rayz: You know you're in for an enjoyable evening when you hear the grandkids say "Tell us about the time . . ." It seems like the "sea-stories" get better and better with each telling.

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I really like the criteria you guys have. My Bol is a peice of property I inherited. It's rural but far from perfect. I'm just trying to make the best of it. Security is a big problem. But fresh water sorce and land for sustainable resources are great.

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Hello everyone, I am hoping you can help with this. My wife and I watched the "Survivorman Off The Grid" video. Wife says she would be ok living in the country like that. (whoo hoo me!!)

 

The problem is I have no idea how to buy land.

 

A discussion area on how much land to buy, where to buy, HOW to buy BOland would be greatly appreciated.

 

Thanks from Terrance450 in Canada!

 

ADDED BY CAPT BART

Terrance450 - I've moved your post and threads here as we discussed on private mail. I think this is a more appropriate post location.

Thank you, Capt Bart

Edited by Capt Bart
Added information for moved post.

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http://www.survivalcache.com/forums/showthread.php?1110-A-place-to-go-BOL

 

Here is a thread already started that has many ideas and a very good set of criteria to look at and then you can adjust for personal needs. Also, look at the Country Living threads and the farming threads. I'm not sure exactly how detailed you are looking for, but these can be a great starting point.

Are you planning on a self sustained homestead or just looking for a retreat? Planning on livestock? a garden? how many people? Do not answer anything that can compromise OpSec, but these are questions that will need answers to at least yourself to be able to even begin finding property to meet your needs.

Welcome to the site.

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one thing get a title company to verify the title this puts them on the hook if the title is not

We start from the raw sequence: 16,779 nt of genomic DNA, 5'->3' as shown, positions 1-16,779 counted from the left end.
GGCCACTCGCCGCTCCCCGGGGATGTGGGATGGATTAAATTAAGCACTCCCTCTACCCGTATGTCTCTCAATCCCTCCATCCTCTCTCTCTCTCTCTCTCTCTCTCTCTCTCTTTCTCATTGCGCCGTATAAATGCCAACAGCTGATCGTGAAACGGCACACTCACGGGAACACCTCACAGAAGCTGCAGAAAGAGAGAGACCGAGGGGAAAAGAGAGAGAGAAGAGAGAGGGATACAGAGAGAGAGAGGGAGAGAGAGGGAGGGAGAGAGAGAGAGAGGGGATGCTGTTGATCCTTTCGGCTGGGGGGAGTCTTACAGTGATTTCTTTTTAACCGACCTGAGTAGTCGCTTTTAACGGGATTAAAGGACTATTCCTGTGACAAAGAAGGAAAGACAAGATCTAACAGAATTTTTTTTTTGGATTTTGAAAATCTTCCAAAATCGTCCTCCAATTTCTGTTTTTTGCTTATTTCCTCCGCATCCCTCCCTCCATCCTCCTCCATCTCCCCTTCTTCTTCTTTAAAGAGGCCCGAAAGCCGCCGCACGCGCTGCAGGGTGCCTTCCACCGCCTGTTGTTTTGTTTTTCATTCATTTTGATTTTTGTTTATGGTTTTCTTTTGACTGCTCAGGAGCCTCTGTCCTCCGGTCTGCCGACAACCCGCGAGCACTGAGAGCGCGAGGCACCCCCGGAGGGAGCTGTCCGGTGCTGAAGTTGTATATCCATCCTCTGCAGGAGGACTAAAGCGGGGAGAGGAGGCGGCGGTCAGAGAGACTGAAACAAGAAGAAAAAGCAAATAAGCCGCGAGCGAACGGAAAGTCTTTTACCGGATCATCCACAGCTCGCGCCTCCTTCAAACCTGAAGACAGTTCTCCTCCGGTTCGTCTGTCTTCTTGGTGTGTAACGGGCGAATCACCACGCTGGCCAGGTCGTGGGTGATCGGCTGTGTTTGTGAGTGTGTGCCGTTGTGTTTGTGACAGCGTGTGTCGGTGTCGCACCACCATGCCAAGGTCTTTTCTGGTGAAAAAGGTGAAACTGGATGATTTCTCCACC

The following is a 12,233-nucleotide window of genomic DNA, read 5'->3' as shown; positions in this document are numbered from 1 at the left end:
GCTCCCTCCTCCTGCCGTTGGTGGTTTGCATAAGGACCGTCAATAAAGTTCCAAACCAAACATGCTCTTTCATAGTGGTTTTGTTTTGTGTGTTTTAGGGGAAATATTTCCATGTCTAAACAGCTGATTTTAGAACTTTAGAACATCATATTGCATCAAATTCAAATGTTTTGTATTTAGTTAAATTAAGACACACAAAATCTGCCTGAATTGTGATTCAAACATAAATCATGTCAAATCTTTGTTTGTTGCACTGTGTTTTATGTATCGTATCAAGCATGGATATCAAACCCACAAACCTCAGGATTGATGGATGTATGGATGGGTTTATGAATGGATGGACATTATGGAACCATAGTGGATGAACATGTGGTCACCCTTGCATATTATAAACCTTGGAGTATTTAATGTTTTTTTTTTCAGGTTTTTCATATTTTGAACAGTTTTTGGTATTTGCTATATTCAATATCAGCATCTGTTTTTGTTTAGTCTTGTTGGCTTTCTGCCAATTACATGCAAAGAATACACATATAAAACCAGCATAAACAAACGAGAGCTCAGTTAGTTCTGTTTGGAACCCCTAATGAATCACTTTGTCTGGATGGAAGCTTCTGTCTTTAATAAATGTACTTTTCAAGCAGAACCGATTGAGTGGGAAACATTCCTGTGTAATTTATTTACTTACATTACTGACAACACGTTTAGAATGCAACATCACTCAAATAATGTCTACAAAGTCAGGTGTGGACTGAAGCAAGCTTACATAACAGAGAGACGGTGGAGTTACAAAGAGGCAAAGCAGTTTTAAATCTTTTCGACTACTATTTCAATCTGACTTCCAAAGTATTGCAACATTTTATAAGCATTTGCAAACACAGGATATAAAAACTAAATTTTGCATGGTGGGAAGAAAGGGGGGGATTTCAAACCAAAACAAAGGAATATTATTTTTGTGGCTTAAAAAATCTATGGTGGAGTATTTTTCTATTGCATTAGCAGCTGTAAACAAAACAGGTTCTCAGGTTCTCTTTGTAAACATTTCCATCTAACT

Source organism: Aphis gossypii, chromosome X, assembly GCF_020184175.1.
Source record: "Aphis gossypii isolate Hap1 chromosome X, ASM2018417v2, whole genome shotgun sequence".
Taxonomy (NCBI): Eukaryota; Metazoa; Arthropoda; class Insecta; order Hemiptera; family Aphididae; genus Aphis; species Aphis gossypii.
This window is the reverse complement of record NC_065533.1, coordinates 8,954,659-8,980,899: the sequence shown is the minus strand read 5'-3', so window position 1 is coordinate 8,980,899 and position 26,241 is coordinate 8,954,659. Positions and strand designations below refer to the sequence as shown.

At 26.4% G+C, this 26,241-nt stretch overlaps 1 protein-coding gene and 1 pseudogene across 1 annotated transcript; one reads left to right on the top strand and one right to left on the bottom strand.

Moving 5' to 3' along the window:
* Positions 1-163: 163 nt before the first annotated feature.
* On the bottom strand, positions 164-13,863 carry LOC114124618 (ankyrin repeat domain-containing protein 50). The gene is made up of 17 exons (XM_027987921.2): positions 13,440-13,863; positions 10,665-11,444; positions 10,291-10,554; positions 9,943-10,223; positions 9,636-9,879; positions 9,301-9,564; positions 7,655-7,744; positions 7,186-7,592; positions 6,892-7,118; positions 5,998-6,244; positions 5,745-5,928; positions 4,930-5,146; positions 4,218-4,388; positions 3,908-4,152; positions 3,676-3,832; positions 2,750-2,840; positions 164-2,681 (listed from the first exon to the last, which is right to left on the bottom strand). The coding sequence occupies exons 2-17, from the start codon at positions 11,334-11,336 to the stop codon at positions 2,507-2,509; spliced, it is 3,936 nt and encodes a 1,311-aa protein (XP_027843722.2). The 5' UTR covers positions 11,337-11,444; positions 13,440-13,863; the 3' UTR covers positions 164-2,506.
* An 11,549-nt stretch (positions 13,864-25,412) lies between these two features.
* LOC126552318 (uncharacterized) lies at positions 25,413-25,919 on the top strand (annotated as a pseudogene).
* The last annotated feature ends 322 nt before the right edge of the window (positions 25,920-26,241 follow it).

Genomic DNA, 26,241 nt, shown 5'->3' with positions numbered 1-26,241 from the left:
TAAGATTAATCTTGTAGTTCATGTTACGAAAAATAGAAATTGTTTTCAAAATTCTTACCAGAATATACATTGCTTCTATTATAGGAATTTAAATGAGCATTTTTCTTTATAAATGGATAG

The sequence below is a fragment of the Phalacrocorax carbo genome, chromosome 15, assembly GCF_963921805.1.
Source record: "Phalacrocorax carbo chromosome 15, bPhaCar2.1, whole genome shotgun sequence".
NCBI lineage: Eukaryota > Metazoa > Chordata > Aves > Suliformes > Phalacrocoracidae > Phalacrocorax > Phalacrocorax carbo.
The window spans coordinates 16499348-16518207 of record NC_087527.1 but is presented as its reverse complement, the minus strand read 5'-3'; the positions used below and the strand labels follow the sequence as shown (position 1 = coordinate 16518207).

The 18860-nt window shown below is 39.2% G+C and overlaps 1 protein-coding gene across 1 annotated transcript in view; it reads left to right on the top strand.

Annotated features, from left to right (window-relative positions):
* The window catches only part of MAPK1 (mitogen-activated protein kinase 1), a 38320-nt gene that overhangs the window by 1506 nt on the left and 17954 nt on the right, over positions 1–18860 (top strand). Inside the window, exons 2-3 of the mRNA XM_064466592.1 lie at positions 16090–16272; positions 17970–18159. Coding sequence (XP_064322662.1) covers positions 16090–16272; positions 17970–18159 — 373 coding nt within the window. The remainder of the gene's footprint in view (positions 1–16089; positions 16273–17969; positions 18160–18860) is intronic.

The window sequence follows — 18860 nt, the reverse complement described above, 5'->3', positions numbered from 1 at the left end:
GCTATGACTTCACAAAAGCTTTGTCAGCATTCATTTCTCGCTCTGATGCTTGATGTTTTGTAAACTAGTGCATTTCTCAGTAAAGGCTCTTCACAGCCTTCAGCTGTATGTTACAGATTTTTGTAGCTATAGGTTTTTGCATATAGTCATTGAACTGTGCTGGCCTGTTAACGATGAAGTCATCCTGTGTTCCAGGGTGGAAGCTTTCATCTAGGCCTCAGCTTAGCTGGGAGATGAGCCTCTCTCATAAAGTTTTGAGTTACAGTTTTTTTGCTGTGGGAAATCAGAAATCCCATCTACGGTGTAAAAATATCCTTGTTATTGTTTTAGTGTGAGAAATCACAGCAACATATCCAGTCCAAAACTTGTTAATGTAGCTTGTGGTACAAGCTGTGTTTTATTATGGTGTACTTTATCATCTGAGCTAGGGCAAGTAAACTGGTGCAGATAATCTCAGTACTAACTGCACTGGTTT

clear it cost a bit of money but that can be included in the contract as to who pays and how much

It is called a title search

 

I looked at some land in Idaho it was vertical literally no part was flat and no access to water nor a road

there is a lot of land you cannot build on because its a wetland or historical site you need to know

what you can and cannot do some places require a certain size to hunt or shoot on your property.

some land is land locked meaning you are surrounded by others or the state and unless you get an

easement for a road you will be trespassing.

boundaries and meets should be verified and found before you buy or build they are iron rods

at the corners of your property, done by the original surveyor and a new survey may be necessary.

this can be agreed to in the contract also.

 

building codes are county by county and some are state wide and it depends on your title

my title states unrestricted I can have a business or home or both raise animals or not.

no water district {cheap water} no housing association fees or telling me what and how and what color

of my structure or what it is built from.

 

if a structure was on the property sometimes it is a good thing some places the home owner to

{remodel} as long as one wall from the old home remains after a while it can be remodeled LOL

need to look up water company electric bills and requirements like a water meter and temp pole

to start construction. they do not make things easy and sometimes building permits are required

or you can build a "storage building" with a mobile home box and pole for {on site power}

then later construct a home there are proper ways around building codes and are legal

you would be well served to speak to your neighbors one area I know of has recently been

found to have toxic elements in the soils so the surrounding area might be effected

you may fine interesting elements of local living you may love it or hate it but it is best to know.

 

if your going to live off the grid build smart as most insurance companies will not cover you if